Kids Get Crafty With Indian Projects

Muhammad H Tahir

Annawon Weeden, a member of the Mashpee Wampanoag tribe (Massachusetts), teaching the kids how to tie knots, a common practice among the tribe during the Spring season.

ROVING REPORTER:

Fresh from karate and ballet classes, children gathered around with open ears and eager hands as Annawon Weeden, a member of the Mashpee Wampanoag tribe, brought traditional Native American dance and activities to the Peabody Museum of Archaeology and Ethnology on Saturday.

Children marveled at the Eastern Woodland culture, taking in the vibrant blue hues of the jewelry and the impressive size of the animal skins. Weeden, affiliated with both his mother’s native Mashpee Wapanoag community on Cape Cod and his father’s Narragansett origins in Charleston, Rhode Island, has a wealth of knowledge about the two communities to which he belongs.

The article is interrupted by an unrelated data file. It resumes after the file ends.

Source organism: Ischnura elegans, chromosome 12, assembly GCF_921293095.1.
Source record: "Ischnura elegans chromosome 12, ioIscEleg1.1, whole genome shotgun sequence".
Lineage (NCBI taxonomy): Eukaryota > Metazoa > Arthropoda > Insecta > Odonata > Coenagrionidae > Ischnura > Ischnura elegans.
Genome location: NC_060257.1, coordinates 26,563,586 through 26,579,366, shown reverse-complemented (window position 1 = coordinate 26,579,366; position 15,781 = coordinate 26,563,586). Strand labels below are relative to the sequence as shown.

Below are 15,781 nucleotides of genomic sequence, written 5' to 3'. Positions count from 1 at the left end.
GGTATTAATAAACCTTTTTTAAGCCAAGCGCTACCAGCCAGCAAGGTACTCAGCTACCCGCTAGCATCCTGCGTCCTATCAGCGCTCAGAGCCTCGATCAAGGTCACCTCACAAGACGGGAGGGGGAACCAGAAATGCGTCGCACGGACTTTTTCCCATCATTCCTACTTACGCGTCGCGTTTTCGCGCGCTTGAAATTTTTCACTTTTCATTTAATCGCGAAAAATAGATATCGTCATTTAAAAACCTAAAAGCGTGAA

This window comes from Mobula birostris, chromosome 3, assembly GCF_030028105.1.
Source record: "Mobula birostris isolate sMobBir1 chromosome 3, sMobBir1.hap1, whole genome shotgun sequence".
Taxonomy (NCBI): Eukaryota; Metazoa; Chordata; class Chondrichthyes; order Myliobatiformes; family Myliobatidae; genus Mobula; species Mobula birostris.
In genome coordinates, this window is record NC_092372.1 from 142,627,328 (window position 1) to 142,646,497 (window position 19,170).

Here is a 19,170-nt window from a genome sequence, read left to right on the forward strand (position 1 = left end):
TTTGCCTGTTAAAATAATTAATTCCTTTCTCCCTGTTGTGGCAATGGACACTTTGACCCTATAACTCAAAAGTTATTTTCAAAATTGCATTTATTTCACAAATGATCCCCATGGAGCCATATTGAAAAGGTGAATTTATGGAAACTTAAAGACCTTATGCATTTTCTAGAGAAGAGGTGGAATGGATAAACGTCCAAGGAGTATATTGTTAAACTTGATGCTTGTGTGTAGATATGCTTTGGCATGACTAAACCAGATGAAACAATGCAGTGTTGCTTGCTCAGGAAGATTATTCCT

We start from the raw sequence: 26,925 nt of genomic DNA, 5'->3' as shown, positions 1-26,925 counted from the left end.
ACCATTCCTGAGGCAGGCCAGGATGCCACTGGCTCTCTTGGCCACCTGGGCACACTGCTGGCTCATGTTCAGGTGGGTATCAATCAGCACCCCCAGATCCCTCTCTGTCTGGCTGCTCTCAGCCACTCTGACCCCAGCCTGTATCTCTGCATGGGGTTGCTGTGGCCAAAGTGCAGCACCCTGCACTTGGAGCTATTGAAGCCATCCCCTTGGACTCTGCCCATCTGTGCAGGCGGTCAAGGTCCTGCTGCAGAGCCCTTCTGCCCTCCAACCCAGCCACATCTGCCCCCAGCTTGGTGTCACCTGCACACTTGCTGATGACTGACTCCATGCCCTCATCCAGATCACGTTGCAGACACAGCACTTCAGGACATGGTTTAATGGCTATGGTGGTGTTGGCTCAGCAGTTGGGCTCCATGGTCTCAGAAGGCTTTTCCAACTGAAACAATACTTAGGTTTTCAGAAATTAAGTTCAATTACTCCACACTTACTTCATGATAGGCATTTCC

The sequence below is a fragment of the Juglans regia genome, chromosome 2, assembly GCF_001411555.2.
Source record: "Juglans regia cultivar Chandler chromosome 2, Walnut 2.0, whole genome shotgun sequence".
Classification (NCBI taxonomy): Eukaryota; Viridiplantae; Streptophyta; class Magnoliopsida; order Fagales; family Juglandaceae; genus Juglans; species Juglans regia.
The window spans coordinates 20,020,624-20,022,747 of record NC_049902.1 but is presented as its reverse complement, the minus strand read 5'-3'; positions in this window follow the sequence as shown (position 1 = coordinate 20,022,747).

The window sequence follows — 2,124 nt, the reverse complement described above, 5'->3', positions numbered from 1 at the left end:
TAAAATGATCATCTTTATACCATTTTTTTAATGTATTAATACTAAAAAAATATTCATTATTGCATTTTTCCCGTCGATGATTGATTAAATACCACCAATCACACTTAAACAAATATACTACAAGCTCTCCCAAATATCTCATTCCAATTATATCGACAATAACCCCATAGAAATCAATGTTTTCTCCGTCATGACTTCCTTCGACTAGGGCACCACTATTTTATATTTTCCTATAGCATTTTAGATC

Kyle, 12

RR: What are you making right now?

Kyle: A blue salmon.

RR: Are salmon normally blue?

Kyle: I think they’re salmon-colored.

RR: Right you are! Is that your favorite fish?

Kyle: No. Salmon taste funny, and they’re weird.

RR: So what’s your favorite fish?

Kyle: A Great White Shark!!!!!! [Grits teeth together.]

RR: Do you watch “Shark Week?”

Kyle: Does it look like I’m allowed to watch Shark Week?

RR: Well, you can almost get into a PG-13 movie.

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